different experiences and life stories. It is an honour to be part of this year’s Works to Work Program. Still, like any other job experience, I hit roadblocks, but the team or I’d rather say my Works family continually reminds me that we are all in this together – Hakuna Matata!
 

Allow me to invite you to come and visit The Works Festival on the Capital Plaza on the beautiful leg (legislature) grounds. All our staff, interns, and volunteers poured our blood, sweat, and tears to make North America’s largest free outdoor art and design festival happen!


About the author: Iris Baguinon is honoured to be part of the Works to Work Program as the communications assistant. Coming from a theatre background, Iris has been expanding her knowledge of the arts through visual arts and design. Before joining The Works team, she coordinated volunteers and designed marketing and sponsorship materials for other arts organizations in Edmonton including Edmonton Heritage Festival and Ice on Whyte. Born and raised in the Philippines, Iris is a mental health advocate; she promotes self-care in her social media channels. She’s passionate about theatre, the Edmonton local arts scene, photography and making her Instagram feed as aesthetic as possible. Iris is excited to receive her Arts and Cultural Management Diploma from MacEwan University in November this year. Find her on Instagram and Twitter, @irislb_ .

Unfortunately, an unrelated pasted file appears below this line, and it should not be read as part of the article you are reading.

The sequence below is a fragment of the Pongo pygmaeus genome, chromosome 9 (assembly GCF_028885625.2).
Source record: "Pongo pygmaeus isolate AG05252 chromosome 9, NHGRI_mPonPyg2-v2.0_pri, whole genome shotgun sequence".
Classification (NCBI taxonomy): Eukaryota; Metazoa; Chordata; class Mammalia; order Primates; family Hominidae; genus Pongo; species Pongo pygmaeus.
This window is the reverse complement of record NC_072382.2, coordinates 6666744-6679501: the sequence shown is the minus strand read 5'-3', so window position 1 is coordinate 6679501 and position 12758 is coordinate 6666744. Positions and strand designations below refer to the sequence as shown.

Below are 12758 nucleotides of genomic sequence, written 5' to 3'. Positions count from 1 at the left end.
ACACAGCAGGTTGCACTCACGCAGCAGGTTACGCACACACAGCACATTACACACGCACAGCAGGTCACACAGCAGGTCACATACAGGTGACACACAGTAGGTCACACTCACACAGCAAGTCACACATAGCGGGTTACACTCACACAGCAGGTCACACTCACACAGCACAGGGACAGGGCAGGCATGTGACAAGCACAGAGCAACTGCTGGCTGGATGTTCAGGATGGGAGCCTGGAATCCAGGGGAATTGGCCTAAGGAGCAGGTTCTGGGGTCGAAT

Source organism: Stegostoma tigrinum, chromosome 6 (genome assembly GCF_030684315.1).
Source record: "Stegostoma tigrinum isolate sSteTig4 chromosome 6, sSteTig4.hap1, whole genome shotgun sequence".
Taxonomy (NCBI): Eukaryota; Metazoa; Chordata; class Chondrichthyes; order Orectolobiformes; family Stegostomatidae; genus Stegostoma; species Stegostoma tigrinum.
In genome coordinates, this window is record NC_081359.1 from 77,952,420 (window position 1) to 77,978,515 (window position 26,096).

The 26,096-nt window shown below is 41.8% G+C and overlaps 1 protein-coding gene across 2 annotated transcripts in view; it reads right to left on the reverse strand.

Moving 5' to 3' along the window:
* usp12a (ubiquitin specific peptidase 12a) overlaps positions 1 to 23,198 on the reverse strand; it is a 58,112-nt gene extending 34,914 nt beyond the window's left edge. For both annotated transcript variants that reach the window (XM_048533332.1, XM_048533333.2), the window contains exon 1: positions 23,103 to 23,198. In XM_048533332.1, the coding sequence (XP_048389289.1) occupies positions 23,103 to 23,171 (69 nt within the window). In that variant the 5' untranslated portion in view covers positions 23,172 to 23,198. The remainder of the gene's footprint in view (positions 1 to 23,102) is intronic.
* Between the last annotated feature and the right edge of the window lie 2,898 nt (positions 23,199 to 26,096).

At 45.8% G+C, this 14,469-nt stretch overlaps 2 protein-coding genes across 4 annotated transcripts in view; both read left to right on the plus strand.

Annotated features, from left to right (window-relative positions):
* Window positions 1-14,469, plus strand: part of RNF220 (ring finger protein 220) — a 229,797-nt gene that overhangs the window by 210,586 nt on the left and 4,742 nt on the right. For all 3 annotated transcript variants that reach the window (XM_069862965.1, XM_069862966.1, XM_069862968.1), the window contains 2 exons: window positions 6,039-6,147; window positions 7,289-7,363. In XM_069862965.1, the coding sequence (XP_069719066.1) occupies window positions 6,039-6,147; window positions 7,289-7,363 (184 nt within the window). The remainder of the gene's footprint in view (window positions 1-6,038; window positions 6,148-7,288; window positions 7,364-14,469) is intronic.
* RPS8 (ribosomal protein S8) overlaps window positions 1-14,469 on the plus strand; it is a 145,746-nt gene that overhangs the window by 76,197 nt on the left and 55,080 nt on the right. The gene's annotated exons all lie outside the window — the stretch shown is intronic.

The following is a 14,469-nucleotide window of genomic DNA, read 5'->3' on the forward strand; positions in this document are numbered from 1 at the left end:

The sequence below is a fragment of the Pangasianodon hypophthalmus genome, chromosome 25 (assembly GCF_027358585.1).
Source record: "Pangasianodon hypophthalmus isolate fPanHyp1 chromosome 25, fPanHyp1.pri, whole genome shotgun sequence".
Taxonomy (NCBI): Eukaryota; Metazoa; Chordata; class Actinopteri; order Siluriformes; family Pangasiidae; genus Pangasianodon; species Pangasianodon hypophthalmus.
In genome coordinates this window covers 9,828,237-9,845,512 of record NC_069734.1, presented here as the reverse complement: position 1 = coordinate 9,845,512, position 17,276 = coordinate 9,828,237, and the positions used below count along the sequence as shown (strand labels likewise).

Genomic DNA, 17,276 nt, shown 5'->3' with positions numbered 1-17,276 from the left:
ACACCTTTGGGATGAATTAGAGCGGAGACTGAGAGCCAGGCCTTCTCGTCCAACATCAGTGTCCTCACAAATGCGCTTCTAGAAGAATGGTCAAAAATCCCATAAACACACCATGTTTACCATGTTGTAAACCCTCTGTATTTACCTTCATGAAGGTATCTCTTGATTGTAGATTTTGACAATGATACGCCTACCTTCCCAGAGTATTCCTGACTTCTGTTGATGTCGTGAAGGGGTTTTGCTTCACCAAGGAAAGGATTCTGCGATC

Christine FrostComment
Personal Contact

by: Nicole Companiytsev, Volunteer Administration Coordinator.

When I came in for my first shift at The Works in May, I remember how surreal it felt. I listened to the expectations and the plans – how us interns were joining the rest of the staff to ensure an entire arts festival gets put on. Amidst the excitement and vague panic, I remember thinking that before long I was going to be on the other side of this. We were being thrown into the midst of the action, and in about three months we would be looking back on this experience and reflecting on how far we’d come.

I knew that I would be on the other side of this, looking directly back on this moment of reflection, but that was a very theoretical kind of knowledge. It was very difficult to actually feel it, to believe that the festival would come together. I remember setting up the desks and staring at my inbox, unsure of how I was ever going to get off the ground.

For me, it was the people that really made it feel real. It was seeing the various departments start up and begin the process. It was meeting volunteers who are passionate about working with the festival, speaking with them as they dropped off their applications. It was the numerous people that came up to our table at the Fringe Volunteer Fair and the City Market on 104th, who asked questions and took applications and pins home. It was seeing their emails in our growing inbox. Finally, most recently, it was seeing all of the volunteers who came to our barbecue – a group of dedicated people chatting with the staff and other volunteers, learning about each other and all very excited to be there.

It’s what makes it real to me now, and I look forward to it becoming even more real as we head into festival season.